The Perfect Running Shoe: Physical Necessity or Marketing Fad?
Buying a decent running shoe ain’t what it used to be. There is such an overwhelming overload of information out there, compounded by ever-changing trends: minimalist, anti-pronation, trail, road or hybrid… how are we supposed to know what it right for us? Or is it all just marketing hype? I spent some time with local specialists to find out.
It’s unlikely you’ll find anyone who knows more about running shoes than Grant Bryant. After 12 years in the industry, Grant is now the owner of RUN Specialist Store in Cape Town, home to a vibrant community of pro-runners, sports scientists and some of the most beautiful running shoes I have ever seen.
But RUN is not just about aesthetics. Grant is a veritable fountain of knowledge, as are his trusty sidekicks. The team works closely with physiotherapists, podiatrists and other specialists, and their enthusiasm is as impressive as their practicality.
“You can’t prescribe a shoe as a cure,” says Grant. “The right shoe can assist with and support the treatment of an ailment, but there are multiple determining factors – your lifestyle, history, bodyweight, how often you train and what exercise you do. A super fit 45 kg pro-marathon runner who pronates severely will likely need far less support than an overweight weekend warrior with a very mild pronation.”
Which brings me to an interesting fact: About 80% of the shoes in RUN are neutral. At your average sports store, the reverse is often true. In my experience, most women’s shoes at local, big-chain stores provide anti-pronation support. “There are a lot of old school beliefs and misconceptions out there,” says Grant. “Anti-pronation shoes tend to be over-prescribed and unnecessary.”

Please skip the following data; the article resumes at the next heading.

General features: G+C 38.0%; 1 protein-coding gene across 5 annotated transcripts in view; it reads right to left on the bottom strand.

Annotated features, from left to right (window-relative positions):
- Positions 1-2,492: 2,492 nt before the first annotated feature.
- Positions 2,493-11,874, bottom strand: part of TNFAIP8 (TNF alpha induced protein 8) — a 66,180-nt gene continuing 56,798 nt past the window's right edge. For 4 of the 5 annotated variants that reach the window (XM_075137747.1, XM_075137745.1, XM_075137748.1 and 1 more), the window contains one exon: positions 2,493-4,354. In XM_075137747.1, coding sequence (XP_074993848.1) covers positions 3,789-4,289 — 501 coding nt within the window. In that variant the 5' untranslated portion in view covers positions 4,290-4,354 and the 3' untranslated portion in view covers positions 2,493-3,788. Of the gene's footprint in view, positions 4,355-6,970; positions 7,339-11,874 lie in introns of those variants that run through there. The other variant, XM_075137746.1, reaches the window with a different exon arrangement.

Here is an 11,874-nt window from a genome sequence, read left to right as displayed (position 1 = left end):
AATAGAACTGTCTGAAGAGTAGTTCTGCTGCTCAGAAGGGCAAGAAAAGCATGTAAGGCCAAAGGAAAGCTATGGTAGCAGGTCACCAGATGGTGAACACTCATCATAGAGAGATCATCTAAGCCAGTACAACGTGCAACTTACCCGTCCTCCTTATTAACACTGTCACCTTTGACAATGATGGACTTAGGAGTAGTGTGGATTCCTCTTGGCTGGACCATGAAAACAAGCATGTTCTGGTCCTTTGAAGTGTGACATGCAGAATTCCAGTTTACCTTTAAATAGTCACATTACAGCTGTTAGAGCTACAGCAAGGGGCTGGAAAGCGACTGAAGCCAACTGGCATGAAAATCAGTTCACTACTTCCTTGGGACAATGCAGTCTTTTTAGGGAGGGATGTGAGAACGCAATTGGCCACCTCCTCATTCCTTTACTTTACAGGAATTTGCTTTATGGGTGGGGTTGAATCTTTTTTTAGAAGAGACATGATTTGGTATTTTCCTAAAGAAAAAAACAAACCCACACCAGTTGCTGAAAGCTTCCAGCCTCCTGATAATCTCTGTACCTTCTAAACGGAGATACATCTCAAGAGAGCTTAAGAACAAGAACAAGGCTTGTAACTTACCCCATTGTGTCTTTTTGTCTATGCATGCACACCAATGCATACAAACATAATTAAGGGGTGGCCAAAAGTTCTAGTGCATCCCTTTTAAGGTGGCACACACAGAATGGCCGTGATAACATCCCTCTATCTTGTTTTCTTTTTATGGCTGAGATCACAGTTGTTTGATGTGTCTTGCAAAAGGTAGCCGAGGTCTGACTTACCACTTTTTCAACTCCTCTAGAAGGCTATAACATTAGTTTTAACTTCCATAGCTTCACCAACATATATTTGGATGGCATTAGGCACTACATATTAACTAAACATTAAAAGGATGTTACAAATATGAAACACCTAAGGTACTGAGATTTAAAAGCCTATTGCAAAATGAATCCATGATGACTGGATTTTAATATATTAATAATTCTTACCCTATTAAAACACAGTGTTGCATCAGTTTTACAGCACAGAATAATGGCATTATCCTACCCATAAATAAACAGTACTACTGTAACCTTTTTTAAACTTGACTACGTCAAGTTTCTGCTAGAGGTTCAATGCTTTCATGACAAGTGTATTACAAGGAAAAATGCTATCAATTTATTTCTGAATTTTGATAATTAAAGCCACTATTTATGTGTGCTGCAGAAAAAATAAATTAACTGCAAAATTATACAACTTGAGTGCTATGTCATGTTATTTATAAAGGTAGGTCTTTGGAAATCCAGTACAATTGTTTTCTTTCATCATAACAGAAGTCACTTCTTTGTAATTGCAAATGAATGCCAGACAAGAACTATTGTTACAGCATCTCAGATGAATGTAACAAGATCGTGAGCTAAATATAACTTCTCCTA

According to Grant, Asics remains the dominant brand for your average South African runner. “They are reliable and consistent,” he says. “Brands like Nike or Adidas invest considerably in innovation, which means their products change often. Asics are not prone to fads – they didn’t even produce a minimalist shoe during the ubiquitous barefoot phase. With Asics, you know what you’re getting.”
Carlo Longano’s running lab at the Biomechanics Institute is a sight to behold, a laboratory of gismos, gadgets and complex machinery. But Carlo, an esteemed and outspoken local podiatrist, is not in the business of selling shoes. I ask him frankly: “How detrimental is it really to run in the ‘incorrect shoe’? Our predecessors were fine with nothing, are we not being a little… well… over the top?”
Carlo laughs. “You can’t prescribe a Palaeolithic lifestyle to someone who sits at a desk all day. That said, you should aim to remain as close as possible to your natural biomechanics. For example, excessively soft and supportive shoes can be detrimental to your muscle function, because the shoe does most of the work and as a result certain muscles can deteriorate and weaken.”